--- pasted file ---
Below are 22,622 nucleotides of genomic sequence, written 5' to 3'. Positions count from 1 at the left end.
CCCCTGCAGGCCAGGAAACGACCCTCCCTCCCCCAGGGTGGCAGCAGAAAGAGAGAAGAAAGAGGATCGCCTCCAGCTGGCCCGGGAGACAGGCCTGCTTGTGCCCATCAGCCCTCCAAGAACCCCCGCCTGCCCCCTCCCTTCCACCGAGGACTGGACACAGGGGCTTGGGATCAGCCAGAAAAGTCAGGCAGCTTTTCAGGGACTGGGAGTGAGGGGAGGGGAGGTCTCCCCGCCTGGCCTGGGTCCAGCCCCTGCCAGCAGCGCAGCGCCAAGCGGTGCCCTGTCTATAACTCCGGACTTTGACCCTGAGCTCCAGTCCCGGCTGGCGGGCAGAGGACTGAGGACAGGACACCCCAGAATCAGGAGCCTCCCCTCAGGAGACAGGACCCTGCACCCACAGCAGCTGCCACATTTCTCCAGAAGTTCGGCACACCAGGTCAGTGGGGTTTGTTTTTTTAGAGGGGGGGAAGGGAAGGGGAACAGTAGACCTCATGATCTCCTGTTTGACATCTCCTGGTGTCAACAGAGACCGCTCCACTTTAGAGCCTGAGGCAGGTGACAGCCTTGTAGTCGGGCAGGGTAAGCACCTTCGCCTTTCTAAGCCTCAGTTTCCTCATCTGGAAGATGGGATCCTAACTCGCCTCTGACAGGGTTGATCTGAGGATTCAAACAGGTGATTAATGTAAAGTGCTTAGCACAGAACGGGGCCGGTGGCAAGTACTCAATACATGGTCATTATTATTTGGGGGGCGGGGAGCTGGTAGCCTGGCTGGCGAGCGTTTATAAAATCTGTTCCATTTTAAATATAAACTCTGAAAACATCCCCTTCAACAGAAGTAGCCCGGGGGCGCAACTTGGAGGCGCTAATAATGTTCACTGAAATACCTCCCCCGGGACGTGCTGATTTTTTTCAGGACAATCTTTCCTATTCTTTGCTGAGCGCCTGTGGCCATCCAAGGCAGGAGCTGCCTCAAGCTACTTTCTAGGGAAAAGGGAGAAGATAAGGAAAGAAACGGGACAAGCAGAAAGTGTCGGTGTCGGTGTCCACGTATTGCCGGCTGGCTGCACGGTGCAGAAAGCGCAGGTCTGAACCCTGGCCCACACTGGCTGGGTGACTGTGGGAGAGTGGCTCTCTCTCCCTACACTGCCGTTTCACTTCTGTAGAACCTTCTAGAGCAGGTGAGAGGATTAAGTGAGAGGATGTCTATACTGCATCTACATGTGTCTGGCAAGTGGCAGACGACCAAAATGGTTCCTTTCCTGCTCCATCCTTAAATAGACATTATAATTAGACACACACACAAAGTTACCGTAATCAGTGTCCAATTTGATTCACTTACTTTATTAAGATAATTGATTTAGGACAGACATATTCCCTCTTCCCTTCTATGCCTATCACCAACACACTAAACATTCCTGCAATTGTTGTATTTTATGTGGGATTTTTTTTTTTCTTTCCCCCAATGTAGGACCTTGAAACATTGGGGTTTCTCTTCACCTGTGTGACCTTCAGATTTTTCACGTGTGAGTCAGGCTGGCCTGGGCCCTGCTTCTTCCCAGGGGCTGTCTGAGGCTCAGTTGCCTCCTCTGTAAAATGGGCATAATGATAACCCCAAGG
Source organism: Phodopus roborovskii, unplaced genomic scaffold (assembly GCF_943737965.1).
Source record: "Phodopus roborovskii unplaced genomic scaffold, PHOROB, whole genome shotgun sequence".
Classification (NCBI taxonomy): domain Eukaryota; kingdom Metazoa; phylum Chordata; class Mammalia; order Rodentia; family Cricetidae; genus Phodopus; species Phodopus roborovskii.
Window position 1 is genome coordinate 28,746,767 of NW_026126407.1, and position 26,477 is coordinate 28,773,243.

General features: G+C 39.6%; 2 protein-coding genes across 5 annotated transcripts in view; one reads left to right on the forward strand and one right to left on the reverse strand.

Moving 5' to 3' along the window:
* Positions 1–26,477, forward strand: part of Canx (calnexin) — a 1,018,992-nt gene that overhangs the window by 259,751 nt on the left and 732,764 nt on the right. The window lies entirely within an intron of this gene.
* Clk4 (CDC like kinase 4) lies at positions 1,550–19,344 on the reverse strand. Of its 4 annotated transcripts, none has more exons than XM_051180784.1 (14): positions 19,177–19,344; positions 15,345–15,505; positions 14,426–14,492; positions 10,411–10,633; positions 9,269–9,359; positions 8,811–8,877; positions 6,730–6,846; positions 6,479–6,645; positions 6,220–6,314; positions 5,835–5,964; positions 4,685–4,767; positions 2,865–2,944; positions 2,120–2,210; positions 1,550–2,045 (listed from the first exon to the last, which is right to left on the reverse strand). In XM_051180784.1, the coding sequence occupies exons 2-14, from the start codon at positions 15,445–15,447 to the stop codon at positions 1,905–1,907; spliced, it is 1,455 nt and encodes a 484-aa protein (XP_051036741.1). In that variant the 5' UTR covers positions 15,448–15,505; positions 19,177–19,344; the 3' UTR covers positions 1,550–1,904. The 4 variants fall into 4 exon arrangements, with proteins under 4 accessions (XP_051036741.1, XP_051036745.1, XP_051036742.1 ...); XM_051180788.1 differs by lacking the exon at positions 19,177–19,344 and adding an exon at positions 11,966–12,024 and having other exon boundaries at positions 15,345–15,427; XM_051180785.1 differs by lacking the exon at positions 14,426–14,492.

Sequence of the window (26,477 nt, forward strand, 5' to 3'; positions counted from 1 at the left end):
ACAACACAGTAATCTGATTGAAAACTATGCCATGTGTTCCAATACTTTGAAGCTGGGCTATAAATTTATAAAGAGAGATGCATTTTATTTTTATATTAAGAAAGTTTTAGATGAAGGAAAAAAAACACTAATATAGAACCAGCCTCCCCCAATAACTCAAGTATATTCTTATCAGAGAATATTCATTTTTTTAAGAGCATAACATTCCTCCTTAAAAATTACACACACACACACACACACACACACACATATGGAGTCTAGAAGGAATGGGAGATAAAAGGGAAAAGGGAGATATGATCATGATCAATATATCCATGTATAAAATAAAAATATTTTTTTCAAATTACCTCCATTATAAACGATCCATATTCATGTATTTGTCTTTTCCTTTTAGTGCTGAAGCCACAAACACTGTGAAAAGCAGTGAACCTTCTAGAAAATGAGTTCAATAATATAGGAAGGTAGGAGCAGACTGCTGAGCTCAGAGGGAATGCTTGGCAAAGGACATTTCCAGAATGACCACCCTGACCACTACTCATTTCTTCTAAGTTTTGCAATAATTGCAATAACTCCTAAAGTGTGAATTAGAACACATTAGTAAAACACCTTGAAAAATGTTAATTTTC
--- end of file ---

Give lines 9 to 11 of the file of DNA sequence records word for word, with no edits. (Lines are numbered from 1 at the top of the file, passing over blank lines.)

* Positions 1–26,477, forward strand: part of Canx (calnexin) — a 1,018,992-nt gene that overhangs the window by 259,751 nt on the left and 732,764 nt on the right. The window lies entirely within an intron of this gene.
* Clk4 (CDC like kinase 4) lies at positions 1,550–19,344 on the reverse strand. Of its 4 annotated transcripts, none has more exons than XM_051180784.1 (14): positions 19,177–19,344; positions 15,345–15,505; positions 14,426–14,492; positions 10,411–10,633; positions 9,269–9,359; positions 8,811–8,877; positions 6,730–6,846; positions 6,479–6,645; positions 6,220–6,314; positions 5,835–5,964; positions 4,685–4,767; positions 2,865–2,944; positions 2,120–2,210; positions 1,550–2,045 (listed from the first exon to the last, which is right to left on the reverse strand). In XM_051180784.1, the coding sequence occupies exons 2-14, from the start codon at positions 15,445–15,447 to the stop codon at positions 1,905–1,907; spliced, it is 1,455 nt and encodes a 484-aa protein (XP_051036741.1). In that variant the 5' UTR covers positions 15,448–15,505; positions 19,177–19,344; the 3' UTR covers positions 1,550–1,904. The 4 variants fall into 4 exon arrangements, with proteins under 4 accessions (XP_051036741.1, XP_051036745.1, XP_051036742.1 ...); XM_051180788.1 differs by lacking the exon at positions 19,177–19,344 and adding an exon at positions 11,966–12,024 and having other exon boundaries at positions 15,345–15,427; XM_051180785.1 differs by lacking the exon at positions 14,426–14,492.

Sequence of the window (26,477 nt, forward strand, 5' to 3'; positions counted from 1 at the left end):